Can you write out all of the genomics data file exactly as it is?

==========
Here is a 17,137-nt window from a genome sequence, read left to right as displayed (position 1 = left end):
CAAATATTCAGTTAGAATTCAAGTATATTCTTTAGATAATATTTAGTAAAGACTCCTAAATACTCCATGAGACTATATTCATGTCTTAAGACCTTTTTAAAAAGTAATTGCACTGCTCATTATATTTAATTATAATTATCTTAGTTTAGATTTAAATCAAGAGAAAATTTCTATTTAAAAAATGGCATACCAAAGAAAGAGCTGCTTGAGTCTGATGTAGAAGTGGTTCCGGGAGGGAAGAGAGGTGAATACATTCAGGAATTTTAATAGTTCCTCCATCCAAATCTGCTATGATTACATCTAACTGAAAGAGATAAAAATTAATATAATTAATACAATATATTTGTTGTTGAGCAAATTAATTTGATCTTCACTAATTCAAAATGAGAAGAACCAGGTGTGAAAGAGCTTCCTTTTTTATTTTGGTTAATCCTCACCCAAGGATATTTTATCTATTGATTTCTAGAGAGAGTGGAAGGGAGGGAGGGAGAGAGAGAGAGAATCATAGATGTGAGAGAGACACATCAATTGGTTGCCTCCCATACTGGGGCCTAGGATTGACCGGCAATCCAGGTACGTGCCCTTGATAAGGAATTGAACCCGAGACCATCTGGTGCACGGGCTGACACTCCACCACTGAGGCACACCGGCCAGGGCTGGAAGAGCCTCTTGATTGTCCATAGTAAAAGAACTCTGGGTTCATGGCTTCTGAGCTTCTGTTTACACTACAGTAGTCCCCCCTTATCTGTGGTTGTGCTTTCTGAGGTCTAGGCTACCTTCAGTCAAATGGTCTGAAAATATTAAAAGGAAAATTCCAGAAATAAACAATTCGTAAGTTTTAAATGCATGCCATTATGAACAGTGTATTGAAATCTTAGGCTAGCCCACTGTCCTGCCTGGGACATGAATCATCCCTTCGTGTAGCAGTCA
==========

Here is a 17,137-nt window from a genome sequence, read left to right as displayed (position 1 = left end):
CAAATATTCAGTTAGAATTCAAGTATATTCTTTAGATAATATTTAGTAAAGACTCCTAAATACTCCATGAGACTATATTCATGTCTTAAGACCTTTTTAAAAAGTAATTGCACTGCTCATTATATTTAATTATAATTATCTTAGTTTAGATTTAAATCAAGAGAAAATTTCTATTTAAAAAATGGCATACCAAAGAAAGAGCTGCTTGAGTCTGATGTAGAAGTGGTTCCGGGAGGGAAGAGAGGTGAATACATTCAGGAATTTTAATAGTTCCTCCATCCAAATCTGCTATGATTACATCTAACTGAAAGAGATAAAAATTAATATAATTAATACAATATATTTGTTGTTGAGCAAATTAATTTGATCTTCACTAATTCAAAATGAGAAGAACCAGGTGTGAAAGAGCTTCCTTTTTTATTTTGGTTAATCCTCACCCAAGGATATTTTATCTATTGATTTCTAGAGAGAGTGGAAGGGAGGGAGGGAGAGAGAGAGAGAATCATAGATGTGAGAGAGACACATCAATTGGTTGCCTCCCATACTGGGGCCTAGGATTGACCGGCAATCCAGGTACGTGCCCTTGATAAGGAATTGAACCCGAGACCATCTGGTGCACGGGCTGACACTCCACCACTGAGGCACACCGGCCAGGGCTGGAAGAGCCTCTTGATTGTCCATAGTAAAAGAACTCTGGGTTCATGGCTTCTGAGCTTCTGTTTACACTACAGTAGTCCCCCCTTATCTGTGGTTGTGCTTTCTGAGGTCTAGGCTACCTTCAGTCAAATGGTCTGAAAATATTAAAAGGAAAATTCCAGAAATAAACAATTCGTAAGTTTTAAATGCATGCCATTATGAACAGTGTATTGAAATCTTAGGCTAGCCCACTGTCCTGCCTGGGACATGAATCATCCCTTCGTGTAGCAGTCA